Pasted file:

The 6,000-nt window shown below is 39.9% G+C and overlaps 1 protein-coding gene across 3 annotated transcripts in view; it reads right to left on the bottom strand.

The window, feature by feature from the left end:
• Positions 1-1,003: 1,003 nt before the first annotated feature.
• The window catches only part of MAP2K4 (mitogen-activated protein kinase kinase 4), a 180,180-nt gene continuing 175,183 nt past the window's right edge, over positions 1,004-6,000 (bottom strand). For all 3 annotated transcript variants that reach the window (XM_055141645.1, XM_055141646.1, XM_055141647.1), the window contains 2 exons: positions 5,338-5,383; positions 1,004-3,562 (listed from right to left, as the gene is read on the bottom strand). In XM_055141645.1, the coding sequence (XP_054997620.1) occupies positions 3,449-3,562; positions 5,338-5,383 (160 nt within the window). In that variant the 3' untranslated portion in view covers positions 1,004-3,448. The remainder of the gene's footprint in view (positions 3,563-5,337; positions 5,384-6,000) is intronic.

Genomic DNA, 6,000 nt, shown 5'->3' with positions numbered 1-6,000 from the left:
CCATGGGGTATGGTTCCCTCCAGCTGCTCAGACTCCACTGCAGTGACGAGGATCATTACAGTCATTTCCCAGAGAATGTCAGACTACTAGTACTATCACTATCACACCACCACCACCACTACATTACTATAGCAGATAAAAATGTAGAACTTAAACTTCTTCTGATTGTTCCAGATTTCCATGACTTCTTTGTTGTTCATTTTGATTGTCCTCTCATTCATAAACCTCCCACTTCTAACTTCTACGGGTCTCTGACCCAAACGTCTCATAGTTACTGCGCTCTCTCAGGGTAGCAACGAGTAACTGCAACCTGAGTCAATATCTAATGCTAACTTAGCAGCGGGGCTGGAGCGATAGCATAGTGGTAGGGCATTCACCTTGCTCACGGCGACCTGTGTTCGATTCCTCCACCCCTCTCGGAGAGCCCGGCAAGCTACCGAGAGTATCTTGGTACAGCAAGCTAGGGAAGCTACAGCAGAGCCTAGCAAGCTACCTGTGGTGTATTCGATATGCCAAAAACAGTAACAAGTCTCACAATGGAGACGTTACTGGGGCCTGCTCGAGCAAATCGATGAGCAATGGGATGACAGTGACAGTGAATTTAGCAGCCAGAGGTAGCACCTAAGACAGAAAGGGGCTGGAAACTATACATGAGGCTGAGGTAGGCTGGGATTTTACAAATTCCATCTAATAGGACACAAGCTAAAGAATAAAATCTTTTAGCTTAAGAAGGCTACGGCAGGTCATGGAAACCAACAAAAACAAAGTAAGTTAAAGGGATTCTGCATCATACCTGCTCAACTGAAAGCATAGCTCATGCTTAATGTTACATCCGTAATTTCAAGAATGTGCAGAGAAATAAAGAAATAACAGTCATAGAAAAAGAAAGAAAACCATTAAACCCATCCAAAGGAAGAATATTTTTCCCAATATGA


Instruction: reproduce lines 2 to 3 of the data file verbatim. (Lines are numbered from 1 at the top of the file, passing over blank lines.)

The window, feature by feature from the left end:
• Positions 1-1,003: 1,003 nt before the first annotated feature.